Nature & Purpose” is a play that enjoyed a successful run on America’s West Coast and is now coming to NYC in January of 2019. The play explores the concept of art through the eyes of two famed creators: abstract expressionist Jackson Pollock and performance artist Chris Burden. The play features music and striking visuals and stars writer and director Matthew Marcum.

Matthew discussed this play, his career, theater, and more via an exclusive interview on December 21, 2018.

Writing, directing, acting and ideas

Meagan Meehan (Q): How did you get into acting, writing and directing and why did the theater in particular appeal to you so much?

Matthew Marcum (MM): I've been performing since I was a kid, so I don't really remember a point in my life where I wasn't on stage.

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I'm not what you would call a traditional actor - I do act and have had the privilege to be part of some amazing productions but my primary focus has always been on creating original work, so in that regard the theater for me has always been a place of endless possibilities whether it was writing, or directing, or performing myself. For me, it's always been a laboratory for the human condition, a place to personify reality and push past the ordinary. I prefer live performance to film and tv because that's where the magic happens.

It's the connection that is made, the energy that transpires, the effort that is projected - it really is a beautiful thing.

Q: Which talent came first and how did you come up with the idea to write, direct, and star in “Nature & Purpose”?

MM: I would consider myself a vocalist first then a writer, followed by the creative director. Nature and Purpose is actually the name of a double bill I'm sharing with another fantastic show called A Beast/A Burden. My show Pollock: A Frequency Parable is a vocal performance piece that combines experimental vocals, and monologued collages of Jackson Pollock quotes with abstract visual projections, rave lighting, and an eclectic musical soundtrack.

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The idea for Pollock came about when I was working on an experimental vocal project while researching Jackson Pollock for a more straight-forward bio piece that I was developing at the time. I discovered the techniques that Pollock used in his paintings were musical in nature and could be utilized vocally. So, in working with his ideas of improvisation, scale, tone, frequency, and abstraction, my goal was to free the voice from the confines of representation and definition, in the same way, that Pollock did in his paintings.

Allowing the audience to experience the performance as they would a piece of modern art.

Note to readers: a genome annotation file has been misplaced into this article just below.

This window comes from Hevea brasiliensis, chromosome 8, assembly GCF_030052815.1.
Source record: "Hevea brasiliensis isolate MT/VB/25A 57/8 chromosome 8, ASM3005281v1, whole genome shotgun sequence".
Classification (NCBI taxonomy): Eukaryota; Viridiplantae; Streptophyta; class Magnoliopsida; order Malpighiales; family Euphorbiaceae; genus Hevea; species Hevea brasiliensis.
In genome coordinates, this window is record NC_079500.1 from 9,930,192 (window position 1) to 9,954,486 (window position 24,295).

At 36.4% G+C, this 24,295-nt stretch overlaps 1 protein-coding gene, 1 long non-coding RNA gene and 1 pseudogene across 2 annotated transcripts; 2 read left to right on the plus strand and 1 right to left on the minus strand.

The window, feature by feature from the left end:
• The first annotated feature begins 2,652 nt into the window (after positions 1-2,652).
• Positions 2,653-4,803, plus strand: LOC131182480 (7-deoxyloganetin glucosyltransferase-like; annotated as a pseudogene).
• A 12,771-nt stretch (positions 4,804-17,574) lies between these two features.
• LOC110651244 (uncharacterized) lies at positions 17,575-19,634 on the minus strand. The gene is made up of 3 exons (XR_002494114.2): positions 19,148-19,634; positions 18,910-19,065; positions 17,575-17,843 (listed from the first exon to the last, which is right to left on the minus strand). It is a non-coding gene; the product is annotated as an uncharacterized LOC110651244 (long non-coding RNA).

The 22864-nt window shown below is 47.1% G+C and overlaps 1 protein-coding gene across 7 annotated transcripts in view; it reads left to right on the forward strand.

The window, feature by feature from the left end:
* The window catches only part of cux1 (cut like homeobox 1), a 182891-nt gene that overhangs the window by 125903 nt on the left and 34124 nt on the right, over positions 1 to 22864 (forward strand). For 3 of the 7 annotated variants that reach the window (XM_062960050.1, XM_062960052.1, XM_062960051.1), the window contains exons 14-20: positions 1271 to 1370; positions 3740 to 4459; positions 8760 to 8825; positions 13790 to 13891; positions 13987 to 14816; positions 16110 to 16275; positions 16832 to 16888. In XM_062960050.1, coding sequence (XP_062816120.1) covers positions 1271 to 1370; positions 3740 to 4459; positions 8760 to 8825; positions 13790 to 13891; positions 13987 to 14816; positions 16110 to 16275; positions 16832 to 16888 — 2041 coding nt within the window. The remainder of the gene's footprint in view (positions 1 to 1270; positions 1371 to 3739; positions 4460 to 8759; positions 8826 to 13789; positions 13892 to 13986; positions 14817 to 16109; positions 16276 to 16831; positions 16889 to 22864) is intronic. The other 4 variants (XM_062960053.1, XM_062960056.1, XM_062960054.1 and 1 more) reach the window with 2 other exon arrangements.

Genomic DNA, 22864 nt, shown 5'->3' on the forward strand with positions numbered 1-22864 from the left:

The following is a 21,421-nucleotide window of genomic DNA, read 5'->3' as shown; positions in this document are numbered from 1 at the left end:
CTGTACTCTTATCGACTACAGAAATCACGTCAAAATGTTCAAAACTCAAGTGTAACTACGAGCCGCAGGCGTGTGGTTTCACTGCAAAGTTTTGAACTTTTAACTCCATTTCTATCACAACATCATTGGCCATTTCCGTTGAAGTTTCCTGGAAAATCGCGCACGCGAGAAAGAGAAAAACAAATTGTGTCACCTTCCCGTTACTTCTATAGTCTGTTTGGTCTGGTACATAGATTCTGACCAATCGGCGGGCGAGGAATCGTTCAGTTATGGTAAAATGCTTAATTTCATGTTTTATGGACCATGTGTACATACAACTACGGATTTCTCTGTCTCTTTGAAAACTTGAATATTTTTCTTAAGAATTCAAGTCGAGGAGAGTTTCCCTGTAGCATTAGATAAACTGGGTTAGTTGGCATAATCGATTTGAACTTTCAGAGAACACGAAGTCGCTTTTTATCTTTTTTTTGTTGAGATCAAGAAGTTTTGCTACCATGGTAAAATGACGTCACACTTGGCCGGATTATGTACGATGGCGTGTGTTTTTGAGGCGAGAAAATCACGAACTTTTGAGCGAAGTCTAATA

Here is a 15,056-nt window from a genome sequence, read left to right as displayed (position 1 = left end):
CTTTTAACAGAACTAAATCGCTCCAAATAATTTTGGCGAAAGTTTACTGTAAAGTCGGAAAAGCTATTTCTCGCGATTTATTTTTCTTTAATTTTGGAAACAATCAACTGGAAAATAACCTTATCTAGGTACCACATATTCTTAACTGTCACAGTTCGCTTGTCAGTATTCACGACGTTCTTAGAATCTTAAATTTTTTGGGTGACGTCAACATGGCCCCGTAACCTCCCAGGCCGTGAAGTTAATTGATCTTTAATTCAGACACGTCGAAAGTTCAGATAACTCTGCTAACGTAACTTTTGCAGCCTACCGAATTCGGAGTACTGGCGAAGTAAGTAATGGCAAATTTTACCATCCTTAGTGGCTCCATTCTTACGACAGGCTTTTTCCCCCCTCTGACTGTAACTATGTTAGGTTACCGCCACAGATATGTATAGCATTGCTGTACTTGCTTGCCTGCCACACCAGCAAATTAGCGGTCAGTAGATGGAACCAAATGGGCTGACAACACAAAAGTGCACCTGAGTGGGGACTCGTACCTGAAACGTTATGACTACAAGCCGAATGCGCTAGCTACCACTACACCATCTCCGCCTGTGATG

Q: Are you a big fan of art and why did you select these two specific artists?

MM: I am. I prefer modern art and contemporary artists. I'm impressed by innovation and experimentation. I chose Jackson Pollock for that reason. I think both Pollock and Burden exemplify those qualities in their work. They were both radical risk takers, and complicated individuals, who really did stay true to an instinct that made them as infamous as they are iconic.

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Q: This play was successful on the west coast, so do you think east coast audiences will respond similarly?

MM: I hope so. We've had really great responses from audiences across the country. So, we're looking forward to the opportunity to introduce it to an Off-Broadway audience. The show has something for everyone, it's universal in its themes about looking deeper to find meaning and that art like life should be appreciated and enjoyed - that's a paraphrase of a Pollock quote from the show - but it holds true for what we want to give the audience.

Abstract art, performance art, and theatrical projects

Q: This play discusses the abstract nature of art—do you think that goes double for theatrical performance art?

MM: I think so. I always say that performance art is to theatre what Rock and Roll is to the Symphony. One appreciates virtuosity, and one appreciates audacity. There's room for both; I don't view it as mutually exclusive. I consider myself a performance artist that can be a theatre maker, a musician, or a visual artist if the work calls for that. For me it's about what is the best vehicle to present a concept or an idea, and how can I make that happen.

Q: What do you hope audiences get from “Nature & Purpose”?

MM: I hope they walk away feeling like they've seen something new and exciting. Maybe it's an introduction for them to explore the work of Pollock and Burden or other performance artists who made some kind of fascinating work. Hopefully, they're inspired to make fascinating work themselves.

Q: What are your favorite kinds of characters to play and what other theatrical projects are you working on that you might like to mention?

MM: I always look for the heart in any kind of material I am working with. What's the pulse, what makes it beat, how does it fuel the action taking place, how does it make us feel? We have so much in store for 2019 on multiple fronts! Check out “The Unconventional Vampire” website to see what we've been up to.